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Apr 06

VCP6-DCV Delta Study – Section 2 – Objective 2.2

This post covers Section 2, Configure and Administer Advanced vSphere Networking, Objective 2.2, Configure Network I/O Control (NIOC).

The vSphere Knowledge covered in this objective:

  • Identify Network I/O Control requirements
  • Identify Network I/O Control capabilities
  • Enable/Disable Network I/O Control
  • Monitor Network I/O Control

Objective 2.1 VMware Resources and Tools include:


-Identify Network I/O Control requirements
vSphere Network I/O Control in the vSphere Networking Guide on page 157.

NIOC Features in Performance Evaluation of Network I/O Control in VMware vSphere 6 page 4.

  • NIOC can only be enabled on a vSphere Distributed Switch (vDS).
  • NIOC equires vSphere Distributed Switch 5.1 or later.
  • NIOC version 3 requires vDS 6.0.
  • NIOC version 3 can provide reservations of network bandwidth.
  • Version 2 and version 3 of the Network I/O Control can coexist.
  • SR-IOV is not available for virtual machines configured to use Network I/O Control version 3.
  • Bandwidth shares, reservation, and limit per VM vNIC.
  • Load balancing of VMs by DRS during VM power on. This DRS feature will take into account network bandwidth reservations in addition to CPU and memory reservations while recommending which host a VM should be powered on.
  • Load balancing of powered on VMs when bandwidth reservations are violated.

– Identify Network I/O Control capabilities
Network I/O Control continuously monitors the I/O load over the network and dynamically allocates available resources.

Network I/O Control version 3 allocates bandwidth based on:

  • Shares
    Relative priority of traffic during contention. NIOC applies the configured shares when a physical adapter is saturated.
  • Reservation
    Minimum bandwidth in Mbps
  • Limit
    Maximum bandwidth in Mbps or Gbps

Network I/O Control can enabled on a distribute switch to allocate bandwidth for vSphere services and virtual machine networking.

Web Client -> Networking -> vDS -> Manage -> Resource Allocation -> System traffic
Traffic allocation for vSphere system services:

  • Management – Default 50 Shares
  • Fault Tolerance – Default 50 Shares
  • iSCSI – Default 50 Shares
  • NFS – Default 50 Shares
  • Virtual SAN – Default 50 Shares
  • vMotion – Default 50 Shares
  • vSphere Replication – Default 50 Shares
  • vSphere Data Protection Backup – Default 50 Shares
  • Virtual machine – Default 100 Shares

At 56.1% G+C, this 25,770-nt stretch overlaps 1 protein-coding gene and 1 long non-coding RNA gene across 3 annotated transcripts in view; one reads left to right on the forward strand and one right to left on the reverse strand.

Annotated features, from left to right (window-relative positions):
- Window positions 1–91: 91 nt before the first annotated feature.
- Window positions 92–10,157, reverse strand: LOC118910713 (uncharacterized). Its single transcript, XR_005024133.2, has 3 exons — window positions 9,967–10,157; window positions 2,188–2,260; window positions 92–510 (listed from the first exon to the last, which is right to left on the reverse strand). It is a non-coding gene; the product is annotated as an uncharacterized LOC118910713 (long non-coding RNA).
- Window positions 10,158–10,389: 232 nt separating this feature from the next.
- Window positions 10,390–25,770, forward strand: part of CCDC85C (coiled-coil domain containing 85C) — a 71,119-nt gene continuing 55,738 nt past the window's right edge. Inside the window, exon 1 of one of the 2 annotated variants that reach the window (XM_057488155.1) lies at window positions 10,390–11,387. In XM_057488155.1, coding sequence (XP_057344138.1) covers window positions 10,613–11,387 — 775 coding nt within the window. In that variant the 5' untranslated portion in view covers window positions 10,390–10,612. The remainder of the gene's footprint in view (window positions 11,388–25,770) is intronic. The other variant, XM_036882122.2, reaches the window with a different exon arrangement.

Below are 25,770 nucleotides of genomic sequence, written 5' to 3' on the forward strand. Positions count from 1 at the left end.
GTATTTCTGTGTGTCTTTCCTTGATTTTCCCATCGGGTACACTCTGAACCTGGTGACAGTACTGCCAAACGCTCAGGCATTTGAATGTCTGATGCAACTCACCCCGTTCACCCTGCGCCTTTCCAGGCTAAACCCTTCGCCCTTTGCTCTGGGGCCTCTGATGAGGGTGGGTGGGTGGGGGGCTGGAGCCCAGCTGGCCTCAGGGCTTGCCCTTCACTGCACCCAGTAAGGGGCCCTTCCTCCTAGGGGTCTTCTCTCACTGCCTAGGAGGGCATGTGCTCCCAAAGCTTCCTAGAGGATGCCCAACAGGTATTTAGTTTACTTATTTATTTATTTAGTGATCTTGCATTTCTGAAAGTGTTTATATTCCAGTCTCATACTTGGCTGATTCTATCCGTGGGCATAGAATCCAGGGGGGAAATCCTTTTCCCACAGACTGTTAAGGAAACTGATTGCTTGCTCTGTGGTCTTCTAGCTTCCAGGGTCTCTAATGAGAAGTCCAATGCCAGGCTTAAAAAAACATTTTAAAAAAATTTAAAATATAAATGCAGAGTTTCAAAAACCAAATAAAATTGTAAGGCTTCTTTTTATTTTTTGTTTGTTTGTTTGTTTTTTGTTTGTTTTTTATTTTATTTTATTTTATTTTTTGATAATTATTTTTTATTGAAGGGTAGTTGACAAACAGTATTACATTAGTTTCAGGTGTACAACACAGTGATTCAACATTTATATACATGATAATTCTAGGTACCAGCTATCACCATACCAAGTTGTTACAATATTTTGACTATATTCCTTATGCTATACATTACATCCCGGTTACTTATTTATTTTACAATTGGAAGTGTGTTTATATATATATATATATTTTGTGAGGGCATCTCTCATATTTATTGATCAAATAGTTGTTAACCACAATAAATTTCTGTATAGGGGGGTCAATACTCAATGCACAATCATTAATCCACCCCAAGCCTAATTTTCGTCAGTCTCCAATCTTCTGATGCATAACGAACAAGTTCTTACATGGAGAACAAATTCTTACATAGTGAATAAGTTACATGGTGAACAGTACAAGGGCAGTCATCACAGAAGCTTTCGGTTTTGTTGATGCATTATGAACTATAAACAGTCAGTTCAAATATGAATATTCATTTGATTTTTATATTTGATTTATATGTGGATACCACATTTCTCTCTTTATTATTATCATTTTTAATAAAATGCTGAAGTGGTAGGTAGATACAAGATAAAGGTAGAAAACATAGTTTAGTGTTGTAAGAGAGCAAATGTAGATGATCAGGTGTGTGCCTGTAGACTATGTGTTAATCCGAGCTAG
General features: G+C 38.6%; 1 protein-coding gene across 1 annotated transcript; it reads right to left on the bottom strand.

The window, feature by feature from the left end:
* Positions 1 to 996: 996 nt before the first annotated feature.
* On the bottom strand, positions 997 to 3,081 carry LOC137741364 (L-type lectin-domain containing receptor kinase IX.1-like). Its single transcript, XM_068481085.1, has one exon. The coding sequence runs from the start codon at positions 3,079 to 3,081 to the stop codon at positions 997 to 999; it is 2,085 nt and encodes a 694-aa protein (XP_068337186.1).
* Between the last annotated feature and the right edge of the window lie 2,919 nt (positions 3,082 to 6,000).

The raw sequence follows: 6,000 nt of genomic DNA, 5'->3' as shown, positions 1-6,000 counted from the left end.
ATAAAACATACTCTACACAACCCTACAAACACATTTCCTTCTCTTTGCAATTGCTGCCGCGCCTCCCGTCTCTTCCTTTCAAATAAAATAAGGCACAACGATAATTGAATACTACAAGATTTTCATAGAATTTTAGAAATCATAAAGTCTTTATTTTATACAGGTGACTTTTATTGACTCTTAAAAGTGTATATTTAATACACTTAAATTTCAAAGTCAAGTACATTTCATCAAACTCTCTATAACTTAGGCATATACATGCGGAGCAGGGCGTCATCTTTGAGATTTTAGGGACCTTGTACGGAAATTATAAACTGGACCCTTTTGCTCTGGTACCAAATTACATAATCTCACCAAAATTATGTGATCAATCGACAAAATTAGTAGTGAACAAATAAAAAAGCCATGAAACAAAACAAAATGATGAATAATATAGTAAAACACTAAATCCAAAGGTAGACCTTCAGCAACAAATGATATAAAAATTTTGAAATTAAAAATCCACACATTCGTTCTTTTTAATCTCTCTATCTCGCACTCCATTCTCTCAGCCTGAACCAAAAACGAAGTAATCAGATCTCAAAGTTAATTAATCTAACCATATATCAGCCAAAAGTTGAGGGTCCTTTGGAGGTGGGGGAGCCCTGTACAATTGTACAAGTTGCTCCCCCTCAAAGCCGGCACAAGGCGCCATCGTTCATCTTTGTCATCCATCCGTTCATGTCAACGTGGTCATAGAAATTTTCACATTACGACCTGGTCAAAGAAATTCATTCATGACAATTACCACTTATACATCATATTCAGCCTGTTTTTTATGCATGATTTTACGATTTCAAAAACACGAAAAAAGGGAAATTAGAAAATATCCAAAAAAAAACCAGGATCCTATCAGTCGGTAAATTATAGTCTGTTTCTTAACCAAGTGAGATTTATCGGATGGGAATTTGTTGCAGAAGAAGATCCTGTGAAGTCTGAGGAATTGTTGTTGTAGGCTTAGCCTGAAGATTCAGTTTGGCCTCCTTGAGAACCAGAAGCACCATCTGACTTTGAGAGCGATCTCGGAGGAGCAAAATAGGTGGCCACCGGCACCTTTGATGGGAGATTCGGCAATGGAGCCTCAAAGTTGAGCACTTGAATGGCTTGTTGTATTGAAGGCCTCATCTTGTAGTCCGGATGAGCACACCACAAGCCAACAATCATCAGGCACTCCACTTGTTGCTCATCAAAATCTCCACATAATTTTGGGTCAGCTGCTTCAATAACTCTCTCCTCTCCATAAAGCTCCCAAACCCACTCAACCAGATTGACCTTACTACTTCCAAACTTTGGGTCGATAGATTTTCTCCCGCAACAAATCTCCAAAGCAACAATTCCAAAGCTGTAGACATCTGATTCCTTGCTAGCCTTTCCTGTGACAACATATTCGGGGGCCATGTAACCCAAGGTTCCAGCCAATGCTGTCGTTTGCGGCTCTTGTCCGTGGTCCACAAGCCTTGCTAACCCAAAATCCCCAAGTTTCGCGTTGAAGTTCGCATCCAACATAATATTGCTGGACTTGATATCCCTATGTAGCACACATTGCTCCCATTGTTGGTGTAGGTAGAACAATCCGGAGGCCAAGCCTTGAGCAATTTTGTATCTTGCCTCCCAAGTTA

By default no reservations or limits are set on System traffic.
nioc-system-services
The total bandwidth reserved among all system traffic types cannot exceed 75 percent of the bandwidth that the physical network adapter with the lowest capacity can provide.

Bandwidth Allocation Parameters for System Traffic in the vSphere Networking Guide on page 162.

Version 3 of Network I/O Control allows you configure bandwidth requirements for individual virtual machines.
nioc-vm
Bandwidth Allocation for Virtual Machine Traffic in the vSphere Networking Guide on page 164.

– Enable/Disable Network I/O Control
Enable Network I/O Control on a vSphere Distributed Switch in the vSphere Networking Guide on page 160.

NIOC is enabled on a vDS.
nioc-enable

Network Resource Pools can be created and assigned to port groups.
apply-nioc-pool-pg
Create a Network Resource Pool in the vSphere Networking Guide on page 168.

– Monitor Network I/O Control
NIOC can be monitored in the Web Client -> Networking -> vDS -> Manage -> Resource Allocation

System Traffic:

  • Network I/O Control Status (Enabled/Disabled)
  • Version
  • Physical network adapters
  • Minimum link speed
  • Total bandwidth Capacity
  • Maximum reservation allowed
  • Configured reservation
  • Available bandwidth

monitor-system-nioc
Network resource pools:

  • Configured reservation
  • Granted quota
  • Unused quota
  • Bandwidth capacity
  • Virtual machine traffic reservation

monitor-pool-nioc


More Section Objectives in the VCP6-DCV Delta Exam Study Guide Index

I hope you found this helpful. Feel free to add anything associated with this section using the comments below. Happy studying.

About the author

vHersey

Hersey Cartwright is an IT professional with extensive experience designing, implementing, managing, and supporting technologies that improve business processes. Hersey is Solutions Architect for SimpliVity covering Virginia, Washington DC, and Maryland. He holds the VMware Certified Design Expert (VCDX-DV #128) certification. Hersey actively participates in the VMware community and was awarded the VMware vExpert title in 2016, 2015, 2014, 2013, and 2012. He enjoys working with, teaching, and writing about virtualization and other data center technologies. Follow Hersey on Twitter @herseyc

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